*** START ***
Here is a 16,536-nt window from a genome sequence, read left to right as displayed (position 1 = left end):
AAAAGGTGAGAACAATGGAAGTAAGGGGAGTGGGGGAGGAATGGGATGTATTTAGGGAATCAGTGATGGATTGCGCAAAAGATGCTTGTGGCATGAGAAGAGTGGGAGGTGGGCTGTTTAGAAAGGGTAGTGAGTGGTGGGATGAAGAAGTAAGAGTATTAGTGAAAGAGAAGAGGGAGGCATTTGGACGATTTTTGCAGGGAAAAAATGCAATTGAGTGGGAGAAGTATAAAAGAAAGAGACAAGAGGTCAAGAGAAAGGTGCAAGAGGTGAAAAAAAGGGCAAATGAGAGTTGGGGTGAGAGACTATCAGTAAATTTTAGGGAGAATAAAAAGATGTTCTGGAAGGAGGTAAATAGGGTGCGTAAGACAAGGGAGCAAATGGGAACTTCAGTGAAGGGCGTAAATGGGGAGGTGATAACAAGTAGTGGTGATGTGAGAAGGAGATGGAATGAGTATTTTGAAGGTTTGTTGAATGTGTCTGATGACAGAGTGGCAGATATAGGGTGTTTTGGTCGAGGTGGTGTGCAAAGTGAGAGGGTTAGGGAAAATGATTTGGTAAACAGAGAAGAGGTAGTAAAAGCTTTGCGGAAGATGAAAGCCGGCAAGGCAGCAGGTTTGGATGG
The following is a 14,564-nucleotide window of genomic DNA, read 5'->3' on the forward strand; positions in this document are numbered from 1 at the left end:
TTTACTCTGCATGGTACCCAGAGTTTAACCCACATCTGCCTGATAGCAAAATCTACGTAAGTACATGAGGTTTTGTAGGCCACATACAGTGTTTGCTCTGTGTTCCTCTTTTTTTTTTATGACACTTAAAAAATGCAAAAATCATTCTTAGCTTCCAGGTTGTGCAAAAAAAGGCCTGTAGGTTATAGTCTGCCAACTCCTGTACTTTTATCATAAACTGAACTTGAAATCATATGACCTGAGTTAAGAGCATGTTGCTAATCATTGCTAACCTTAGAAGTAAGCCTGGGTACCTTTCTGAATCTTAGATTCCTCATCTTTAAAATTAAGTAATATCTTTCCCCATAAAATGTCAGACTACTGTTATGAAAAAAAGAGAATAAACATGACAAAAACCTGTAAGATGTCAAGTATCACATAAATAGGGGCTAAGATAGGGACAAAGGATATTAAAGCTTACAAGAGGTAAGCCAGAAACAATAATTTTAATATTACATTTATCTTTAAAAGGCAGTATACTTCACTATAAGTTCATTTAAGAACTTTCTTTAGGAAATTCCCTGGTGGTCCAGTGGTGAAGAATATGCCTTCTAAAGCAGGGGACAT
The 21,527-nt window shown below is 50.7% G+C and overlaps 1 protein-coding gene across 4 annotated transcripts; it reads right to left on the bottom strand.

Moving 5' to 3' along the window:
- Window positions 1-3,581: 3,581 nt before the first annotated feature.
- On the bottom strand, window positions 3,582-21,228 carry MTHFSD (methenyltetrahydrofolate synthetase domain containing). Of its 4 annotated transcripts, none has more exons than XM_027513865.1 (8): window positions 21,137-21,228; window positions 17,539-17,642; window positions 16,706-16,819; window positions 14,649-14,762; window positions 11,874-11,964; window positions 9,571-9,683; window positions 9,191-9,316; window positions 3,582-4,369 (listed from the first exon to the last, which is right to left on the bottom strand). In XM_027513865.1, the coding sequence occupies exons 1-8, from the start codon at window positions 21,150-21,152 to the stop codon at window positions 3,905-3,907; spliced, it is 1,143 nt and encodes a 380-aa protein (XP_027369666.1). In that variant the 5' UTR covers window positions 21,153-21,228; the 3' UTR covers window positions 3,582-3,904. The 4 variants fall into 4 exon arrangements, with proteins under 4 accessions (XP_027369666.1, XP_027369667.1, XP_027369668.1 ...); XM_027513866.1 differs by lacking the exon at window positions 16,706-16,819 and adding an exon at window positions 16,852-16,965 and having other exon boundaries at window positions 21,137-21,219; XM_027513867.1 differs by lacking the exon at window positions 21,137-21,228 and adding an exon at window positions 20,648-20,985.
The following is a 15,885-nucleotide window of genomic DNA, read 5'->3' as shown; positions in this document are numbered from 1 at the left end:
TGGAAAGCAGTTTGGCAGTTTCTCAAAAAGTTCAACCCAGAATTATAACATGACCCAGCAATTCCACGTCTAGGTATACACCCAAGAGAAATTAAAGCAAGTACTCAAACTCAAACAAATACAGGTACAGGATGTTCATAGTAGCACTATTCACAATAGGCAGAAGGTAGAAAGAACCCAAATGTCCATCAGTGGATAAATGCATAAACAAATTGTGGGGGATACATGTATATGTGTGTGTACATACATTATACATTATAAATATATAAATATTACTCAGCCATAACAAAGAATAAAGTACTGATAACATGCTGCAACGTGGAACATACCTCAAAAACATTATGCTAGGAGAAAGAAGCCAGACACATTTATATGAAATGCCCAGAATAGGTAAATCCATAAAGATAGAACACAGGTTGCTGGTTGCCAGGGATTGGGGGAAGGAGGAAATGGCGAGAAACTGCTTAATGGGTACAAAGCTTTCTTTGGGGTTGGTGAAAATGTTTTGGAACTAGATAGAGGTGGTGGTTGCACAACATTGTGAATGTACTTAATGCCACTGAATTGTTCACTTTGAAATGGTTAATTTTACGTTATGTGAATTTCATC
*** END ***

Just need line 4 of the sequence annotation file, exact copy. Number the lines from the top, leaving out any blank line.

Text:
TTTACTCTGCATGGTACCCAGAGTTTAACCCACATCTGCCTGATAGCAAAATCTACGTAAGTACATGAGGTTTTGTAGGCCACATACAGTGTTTGCTCTGTGTTCCTCTTTTTTTTTTATGACACTTAAAAAATGCAAAAATCATTCTTAGCTTCCAGGTTGTGCAAAAAAAGGCCTGTAGGTTATAGTCTGCCAACTCCTGTACTTTTATCATAAACTGAACTTGAAATCATATGACCTGAGTTAAGAGCATGTTGCTAATCATTGCTAACCTTAGAAGTAAGCCTGGGTACCTTTCTGAATCTTAGATTCCTCATCTTTAAAATTAAGTAATATCTTTCCCCATAAAATGTCAGACTACTGTTATGAAAAAAAGAGAATAAACATGACAAAAACCTGTAAGATGTCAAGTATCACATAAATAGGGGCTAAGATAGGGACAAAGGATATTAAAGCTTACAAGAGGTAAGCCAGAAACAATAATTTTAATATTACATTTATCTTTAAAAGGCAGTATACTTCACTATAAGTTCATTTAAGAACTTTCTTTAGGAAATTCCCTGGTGGTCCAGTGGTGAAGAATATGCCTTCTAAAGCAGGGGACAT